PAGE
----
A 20-year review of ectopic pregnancies at the Naval Regional Medical Center at Portsmouth, Va, yielded 556 cases between 1956 and 1976. One hundred nine patients (19.6%) had undergone a previous appendectomy. In this group, there were 48 (44%) right-sided ectopic pregnancies and 61 (56%) left-sided ectopic pregnancies.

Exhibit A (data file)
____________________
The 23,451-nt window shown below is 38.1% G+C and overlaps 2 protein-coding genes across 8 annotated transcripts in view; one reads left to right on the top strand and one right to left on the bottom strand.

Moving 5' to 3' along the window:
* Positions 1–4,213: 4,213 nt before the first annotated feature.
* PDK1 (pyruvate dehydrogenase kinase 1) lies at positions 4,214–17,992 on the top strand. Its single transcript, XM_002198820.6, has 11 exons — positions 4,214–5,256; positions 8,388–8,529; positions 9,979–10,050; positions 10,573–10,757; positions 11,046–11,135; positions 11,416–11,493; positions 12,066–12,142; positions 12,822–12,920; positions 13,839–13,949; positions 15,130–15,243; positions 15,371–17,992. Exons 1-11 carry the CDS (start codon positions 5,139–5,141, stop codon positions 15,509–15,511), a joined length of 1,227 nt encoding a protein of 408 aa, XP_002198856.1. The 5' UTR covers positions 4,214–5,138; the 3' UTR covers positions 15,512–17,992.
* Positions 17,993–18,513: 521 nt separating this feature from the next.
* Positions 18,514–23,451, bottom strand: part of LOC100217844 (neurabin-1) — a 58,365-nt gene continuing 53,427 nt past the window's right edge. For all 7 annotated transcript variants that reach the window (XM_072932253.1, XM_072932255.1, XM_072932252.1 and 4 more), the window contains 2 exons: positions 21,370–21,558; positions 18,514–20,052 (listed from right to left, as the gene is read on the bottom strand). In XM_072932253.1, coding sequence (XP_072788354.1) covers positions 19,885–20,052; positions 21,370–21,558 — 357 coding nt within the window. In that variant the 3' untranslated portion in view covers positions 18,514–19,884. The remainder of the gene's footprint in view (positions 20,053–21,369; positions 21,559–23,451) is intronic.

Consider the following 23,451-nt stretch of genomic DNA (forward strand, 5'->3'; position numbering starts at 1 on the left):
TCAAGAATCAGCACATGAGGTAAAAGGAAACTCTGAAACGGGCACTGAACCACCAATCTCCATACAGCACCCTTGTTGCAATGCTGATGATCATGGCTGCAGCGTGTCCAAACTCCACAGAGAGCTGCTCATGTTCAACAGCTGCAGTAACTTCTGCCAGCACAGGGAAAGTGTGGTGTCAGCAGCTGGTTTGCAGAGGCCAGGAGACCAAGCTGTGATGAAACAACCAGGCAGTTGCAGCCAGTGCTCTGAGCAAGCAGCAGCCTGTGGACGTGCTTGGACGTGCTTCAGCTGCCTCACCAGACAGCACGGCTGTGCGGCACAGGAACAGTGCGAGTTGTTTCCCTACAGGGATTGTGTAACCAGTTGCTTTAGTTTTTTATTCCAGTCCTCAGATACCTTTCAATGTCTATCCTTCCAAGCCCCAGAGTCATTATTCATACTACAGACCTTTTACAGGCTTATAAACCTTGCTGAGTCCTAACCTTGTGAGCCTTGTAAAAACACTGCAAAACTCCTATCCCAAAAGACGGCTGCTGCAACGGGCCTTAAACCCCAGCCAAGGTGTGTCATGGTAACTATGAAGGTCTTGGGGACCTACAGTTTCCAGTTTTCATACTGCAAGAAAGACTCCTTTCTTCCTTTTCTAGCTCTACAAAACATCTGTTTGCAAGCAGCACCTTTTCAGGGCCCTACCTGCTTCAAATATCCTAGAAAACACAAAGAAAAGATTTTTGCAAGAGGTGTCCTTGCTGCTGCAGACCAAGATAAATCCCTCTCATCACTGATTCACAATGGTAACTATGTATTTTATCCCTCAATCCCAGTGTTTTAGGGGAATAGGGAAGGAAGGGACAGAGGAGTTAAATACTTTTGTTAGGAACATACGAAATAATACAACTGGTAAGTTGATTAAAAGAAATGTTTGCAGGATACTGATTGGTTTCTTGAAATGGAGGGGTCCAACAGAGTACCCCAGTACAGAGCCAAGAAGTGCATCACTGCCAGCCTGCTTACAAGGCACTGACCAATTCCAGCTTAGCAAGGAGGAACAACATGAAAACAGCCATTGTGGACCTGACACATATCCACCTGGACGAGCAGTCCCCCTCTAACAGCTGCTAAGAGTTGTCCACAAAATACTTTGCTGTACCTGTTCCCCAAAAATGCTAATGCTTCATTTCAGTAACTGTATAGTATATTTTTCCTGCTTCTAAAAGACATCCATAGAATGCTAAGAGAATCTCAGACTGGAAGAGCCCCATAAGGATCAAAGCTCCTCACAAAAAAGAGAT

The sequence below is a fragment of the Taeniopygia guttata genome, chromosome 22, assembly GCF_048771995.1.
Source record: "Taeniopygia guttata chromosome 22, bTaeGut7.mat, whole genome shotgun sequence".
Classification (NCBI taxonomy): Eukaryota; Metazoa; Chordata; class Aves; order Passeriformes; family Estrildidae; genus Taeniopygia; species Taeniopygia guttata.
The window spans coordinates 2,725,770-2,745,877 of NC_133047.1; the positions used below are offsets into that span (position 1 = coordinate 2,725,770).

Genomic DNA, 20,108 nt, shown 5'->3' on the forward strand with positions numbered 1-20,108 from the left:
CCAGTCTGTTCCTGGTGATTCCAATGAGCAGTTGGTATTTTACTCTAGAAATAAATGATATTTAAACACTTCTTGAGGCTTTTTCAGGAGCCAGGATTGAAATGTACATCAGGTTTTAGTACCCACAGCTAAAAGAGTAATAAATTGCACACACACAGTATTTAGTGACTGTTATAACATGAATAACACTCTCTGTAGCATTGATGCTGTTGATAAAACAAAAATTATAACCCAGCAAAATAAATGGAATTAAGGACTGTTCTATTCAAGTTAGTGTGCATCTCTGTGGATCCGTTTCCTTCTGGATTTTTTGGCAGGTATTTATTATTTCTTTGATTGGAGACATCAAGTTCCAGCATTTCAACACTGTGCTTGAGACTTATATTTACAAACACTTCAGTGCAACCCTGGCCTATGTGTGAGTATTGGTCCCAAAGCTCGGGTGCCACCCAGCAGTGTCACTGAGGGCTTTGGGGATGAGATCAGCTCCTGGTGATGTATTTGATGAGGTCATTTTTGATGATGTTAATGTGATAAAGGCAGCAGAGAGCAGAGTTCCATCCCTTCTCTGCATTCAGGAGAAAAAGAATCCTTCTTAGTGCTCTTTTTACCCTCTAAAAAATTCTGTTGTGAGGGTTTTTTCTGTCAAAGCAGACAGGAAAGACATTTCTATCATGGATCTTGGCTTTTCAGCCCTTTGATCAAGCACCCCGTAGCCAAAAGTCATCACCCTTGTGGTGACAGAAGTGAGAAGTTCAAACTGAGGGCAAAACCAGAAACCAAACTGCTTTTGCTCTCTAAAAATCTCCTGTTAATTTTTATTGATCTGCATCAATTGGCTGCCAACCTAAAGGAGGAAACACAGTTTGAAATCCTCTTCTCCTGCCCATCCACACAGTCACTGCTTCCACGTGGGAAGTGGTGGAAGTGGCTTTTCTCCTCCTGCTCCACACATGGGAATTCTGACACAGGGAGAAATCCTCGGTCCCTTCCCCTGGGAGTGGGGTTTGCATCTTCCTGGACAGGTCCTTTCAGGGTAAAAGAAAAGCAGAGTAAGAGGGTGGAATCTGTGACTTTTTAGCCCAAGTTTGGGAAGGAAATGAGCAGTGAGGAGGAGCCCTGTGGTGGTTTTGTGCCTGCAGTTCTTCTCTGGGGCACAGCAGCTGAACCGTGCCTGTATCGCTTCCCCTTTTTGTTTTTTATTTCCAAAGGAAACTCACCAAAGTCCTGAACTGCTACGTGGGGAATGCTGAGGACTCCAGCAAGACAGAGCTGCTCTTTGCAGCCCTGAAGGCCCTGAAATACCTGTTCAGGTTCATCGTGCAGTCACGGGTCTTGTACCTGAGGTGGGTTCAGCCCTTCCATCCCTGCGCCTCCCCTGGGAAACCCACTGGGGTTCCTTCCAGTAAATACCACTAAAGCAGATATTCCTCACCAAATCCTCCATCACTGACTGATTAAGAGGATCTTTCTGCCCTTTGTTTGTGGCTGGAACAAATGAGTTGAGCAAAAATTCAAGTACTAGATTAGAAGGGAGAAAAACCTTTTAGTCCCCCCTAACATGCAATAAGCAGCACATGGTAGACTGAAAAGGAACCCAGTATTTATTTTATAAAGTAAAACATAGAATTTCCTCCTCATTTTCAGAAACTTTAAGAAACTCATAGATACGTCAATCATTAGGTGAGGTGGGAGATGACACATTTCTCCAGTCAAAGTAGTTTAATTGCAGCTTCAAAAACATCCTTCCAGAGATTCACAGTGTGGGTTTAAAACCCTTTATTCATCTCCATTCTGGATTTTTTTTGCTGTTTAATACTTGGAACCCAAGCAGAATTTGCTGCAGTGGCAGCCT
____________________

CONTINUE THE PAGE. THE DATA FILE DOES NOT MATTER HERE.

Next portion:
Partial tubal occlusion retarding the passage of the fertilized ovum is one mechanism postulated for tubal pregnancies.1,2 It seems reasonable, therefore, that women with prior appendectomies might be at increased risk for right-sided tubal pregnancies secondary to penitubular adhesions. Almost 20% of the patients in this series had a previous appendectomy. These 109 patients demonstrated no predilection for right-sided ectopic gestations. In fact, 56% of these patients had left-sided ectopic pregnancies. We therefore conclude that a previous appendectomy does not predispose to right-sided ectopic pregnancies.